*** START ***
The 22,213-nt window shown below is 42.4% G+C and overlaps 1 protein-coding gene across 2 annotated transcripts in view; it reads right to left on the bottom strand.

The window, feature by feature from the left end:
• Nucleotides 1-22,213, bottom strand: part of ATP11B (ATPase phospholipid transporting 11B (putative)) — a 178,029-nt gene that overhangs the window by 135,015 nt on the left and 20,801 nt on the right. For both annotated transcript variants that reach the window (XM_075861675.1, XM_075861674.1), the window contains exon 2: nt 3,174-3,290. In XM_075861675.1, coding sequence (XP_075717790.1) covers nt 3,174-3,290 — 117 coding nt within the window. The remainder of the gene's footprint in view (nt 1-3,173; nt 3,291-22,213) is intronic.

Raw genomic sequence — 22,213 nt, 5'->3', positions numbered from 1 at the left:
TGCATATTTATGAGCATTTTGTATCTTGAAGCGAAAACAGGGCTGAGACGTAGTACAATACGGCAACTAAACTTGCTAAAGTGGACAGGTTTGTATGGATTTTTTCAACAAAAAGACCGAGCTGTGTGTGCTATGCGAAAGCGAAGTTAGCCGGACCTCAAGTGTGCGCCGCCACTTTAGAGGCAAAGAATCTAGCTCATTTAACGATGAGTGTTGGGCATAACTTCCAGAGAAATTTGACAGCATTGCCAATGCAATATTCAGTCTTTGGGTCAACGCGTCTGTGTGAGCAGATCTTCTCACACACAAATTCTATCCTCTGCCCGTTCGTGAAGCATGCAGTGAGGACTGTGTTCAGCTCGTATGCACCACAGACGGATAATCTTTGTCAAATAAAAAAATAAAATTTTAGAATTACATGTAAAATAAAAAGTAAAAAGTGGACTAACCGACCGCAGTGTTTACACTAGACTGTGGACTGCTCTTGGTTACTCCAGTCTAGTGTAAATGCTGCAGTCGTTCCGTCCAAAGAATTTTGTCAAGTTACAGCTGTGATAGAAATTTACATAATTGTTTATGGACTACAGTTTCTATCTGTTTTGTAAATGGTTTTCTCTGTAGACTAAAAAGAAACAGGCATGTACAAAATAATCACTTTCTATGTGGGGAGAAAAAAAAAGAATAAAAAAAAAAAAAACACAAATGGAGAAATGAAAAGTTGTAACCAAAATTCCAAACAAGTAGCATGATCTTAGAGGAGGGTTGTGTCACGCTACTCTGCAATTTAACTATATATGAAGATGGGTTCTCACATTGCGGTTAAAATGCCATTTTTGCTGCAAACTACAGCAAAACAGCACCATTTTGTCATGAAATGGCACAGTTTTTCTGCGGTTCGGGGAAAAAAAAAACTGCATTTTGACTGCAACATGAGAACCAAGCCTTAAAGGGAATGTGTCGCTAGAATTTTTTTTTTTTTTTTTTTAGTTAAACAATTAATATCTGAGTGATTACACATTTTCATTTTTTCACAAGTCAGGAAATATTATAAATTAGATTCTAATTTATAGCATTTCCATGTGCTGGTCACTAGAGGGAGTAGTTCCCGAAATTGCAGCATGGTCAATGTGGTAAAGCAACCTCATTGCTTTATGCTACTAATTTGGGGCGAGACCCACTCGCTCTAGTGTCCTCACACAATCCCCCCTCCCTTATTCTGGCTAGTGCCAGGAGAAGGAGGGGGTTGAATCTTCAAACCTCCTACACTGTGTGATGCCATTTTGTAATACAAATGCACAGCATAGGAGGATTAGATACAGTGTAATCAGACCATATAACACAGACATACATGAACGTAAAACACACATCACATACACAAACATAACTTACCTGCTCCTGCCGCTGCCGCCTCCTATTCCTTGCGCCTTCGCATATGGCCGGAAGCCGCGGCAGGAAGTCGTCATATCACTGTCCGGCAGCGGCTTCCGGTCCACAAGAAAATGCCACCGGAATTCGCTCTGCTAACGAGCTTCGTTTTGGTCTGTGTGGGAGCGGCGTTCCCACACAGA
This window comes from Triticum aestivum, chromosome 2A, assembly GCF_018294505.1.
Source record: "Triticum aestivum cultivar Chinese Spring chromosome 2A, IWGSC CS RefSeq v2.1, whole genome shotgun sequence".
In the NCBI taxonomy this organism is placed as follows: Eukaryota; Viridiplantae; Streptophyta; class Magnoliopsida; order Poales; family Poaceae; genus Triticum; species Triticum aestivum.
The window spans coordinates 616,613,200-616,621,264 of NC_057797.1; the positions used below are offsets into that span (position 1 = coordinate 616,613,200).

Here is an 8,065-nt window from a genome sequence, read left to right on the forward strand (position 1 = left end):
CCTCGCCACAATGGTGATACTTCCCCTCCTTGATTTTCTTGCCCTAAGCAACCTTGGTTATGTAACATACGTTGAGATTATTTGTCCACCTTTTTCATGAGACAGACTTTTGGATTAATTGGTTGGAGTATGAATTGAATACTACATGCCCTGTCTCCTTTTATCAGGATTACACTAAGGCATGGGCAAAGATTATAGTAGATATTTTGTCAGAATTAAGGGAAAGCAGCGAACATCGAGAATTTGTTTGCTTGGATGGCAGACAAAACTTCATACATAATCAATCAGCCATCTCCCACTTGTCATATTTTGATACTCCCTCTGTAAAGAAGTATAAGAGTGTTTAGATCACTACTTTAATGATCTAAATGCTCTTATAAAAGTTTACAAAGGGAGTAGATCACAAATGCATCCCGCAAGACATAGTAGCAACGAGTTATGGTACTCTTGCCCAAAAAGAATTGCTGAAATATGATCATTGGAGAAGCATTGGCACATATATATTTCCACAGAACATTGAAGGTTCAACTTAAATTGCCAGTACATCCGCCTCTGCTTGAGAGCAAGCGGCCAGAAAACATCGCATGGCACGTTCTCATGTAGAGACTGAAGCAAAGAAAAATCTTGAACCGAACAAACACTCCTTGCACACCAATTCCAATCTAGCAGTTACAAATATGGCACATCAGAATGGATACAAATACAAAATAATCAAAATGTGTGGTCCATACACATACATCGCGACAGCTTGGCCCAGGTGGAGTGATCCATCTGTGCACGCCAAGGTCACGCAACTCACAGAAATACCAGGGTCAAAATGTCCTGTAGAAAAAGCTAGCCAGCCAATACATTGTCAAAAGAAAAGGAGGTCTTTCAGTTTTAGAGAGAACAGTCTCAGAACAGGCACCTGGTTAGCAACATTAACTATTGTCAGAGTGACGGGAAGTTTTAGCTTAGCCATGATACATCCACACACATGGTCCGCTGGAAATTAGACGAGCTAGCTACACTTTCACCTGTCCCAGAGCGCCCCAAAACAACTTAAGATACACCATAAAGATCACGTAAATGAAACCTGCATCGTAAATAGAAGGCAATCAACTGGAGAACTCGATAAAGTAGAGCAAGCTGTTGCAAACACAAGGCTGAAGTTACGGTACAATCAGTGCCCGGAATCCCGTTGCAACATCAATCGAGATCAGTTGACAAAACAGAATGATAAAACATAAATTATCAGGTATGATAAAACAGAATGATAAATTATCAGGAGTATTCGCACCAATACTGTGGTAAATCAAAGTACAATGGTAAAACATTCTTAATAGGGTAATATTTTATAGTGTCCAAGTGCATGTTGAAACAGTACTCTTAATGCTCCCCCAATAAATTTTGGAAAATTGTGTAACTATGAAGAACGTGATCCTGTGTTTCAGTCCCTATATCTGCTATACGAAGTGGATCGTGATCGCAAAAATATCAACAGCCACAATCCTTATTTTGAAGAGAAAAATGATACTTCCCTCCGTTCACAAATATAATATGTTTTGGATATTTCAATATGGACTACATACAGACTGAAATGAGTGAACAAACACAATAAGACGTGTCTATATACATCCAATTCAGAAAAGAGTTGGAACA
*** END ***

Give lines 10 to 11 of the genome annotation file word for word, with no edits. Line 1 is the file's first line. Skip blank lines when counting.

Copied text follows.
Here is an 8,065-nt window from a genome sequence, read left to right on the forward strand (position 1 = left end):
CCTCGCCACAATGGTGATACTTCCCCTCCTTGATTTTCTTGCCCTAAGCAACCTTGGTTATGTAACATACGTTGAGATTATTTGTCCACCTTTTTCATGAGACAGACTTTTGGATTAATTGGTTGGAGTATGAATTGAATACTACATGCCCTGTCTCCTTTTATCAGGATTACACTAAGGCATGGGCAAAGATTATAGTAGATATTTTGTCAGAATTAAGGGAAAGCAGCGAACATCGAGAATTTGTTTGCTTGGATGGCAGACAAAACTTCATACATAATCAATCAGCCATCTCCCACTTGTCATATTTTGATACTCCCTCTGTAAAGAAGTATAAGAGTGTTTAGATCACTACTTTAATGATCTAAATGCTCTTATAAAAGTTTACAAAGGGAGTAGATCACAAATGCATCCCGCAAGACATAGTAGCAACGAGTTATGGTACTCTTGCCCAAAAAGAATTGCTGAAATATGATCATTGGAGAAGCATTGGCACATATATATTTCCACAGAACATTGAAGGTTCAACTTAAATTGCCAGTACATCCGCCTCTGCTTGAGAGCAAGCGGCCAGAAAACATCGCATGGCACGTTCTCATGTAGAGACTGAAGCAAAGAAAAATCTTGAACCGAACAAACACTCCTTGCACACCAATTCCAATCTAGCAGTTACAAATATGGCACATCAGAATGGATACAAATACAAAATAATCAAAATGTGTGGTCCATACACATACATCGCGACAGCTTGGCCCAGGTGGAGTGATCCATCTGTGCACGCCAAGGTCACGCAACTCACAGAAATACCAGGGTCAAAATGTCCTGTAGAAAAAGCTAGCCAGCCAATACATTGTCAAAAGAAAAGGAGGTCTTTCAGTTTTAGAGAGAACAGTCTCAGAACAGGCACCTGGTTAGCAACATTAACTATTGTCAGAGTGACGGGAAGTTTTAGCTTAGCCATGATACATCCACACACATGGTCCGCTGGAAATTAGACGAGCTAGCTACACTTTCACCTGTCCCAGAGCGCCCCAAAACAACTTAAGATACACCATAAAGATCACGTAAATGAAACCTGCATCGTAAATAGAAGGCAATCAACTGGAGAACTCGATAAAGTAGAGCAAGCTGTTGCAAACACAAGGCTGAAGTTACGGTACAATCAGTGCCCGGAATCCCGTTGCAACATCAATCGAGATCAGTTGACAAAACAGAATGATAAAACATAAATTATCAGGTATGATAAAACAGAATGATAAATTATCAGGAGTATTCGCACCAATACTGTGGTAAATCAAAGTACAATGGTAAAACATTCTTAATAGGGTAATATTTTATAGTGTCCAAGTGCATGTTGAAACAGTACTCTTAATGCTCCCCCAATAAATTTTGGAAAATTGTGTAACTATGAAGAACGTGATCCTGTGTTTCAGTCCCTATATCTGCTATACGAAGTGGATCGTGATCGCAAAAATATCAACAGCCACAATCCTTATTTTGAAGAGAAAAATGATACTTCCCTCCGTTCACAAATATAATATGTTTTGGATATTTCAATATGGACTACATACAGACTGAAATGAGTGAACAAACACAATAAGACGTGTCTATATACATCCAATTCAGAAAAGAGTTGGAACA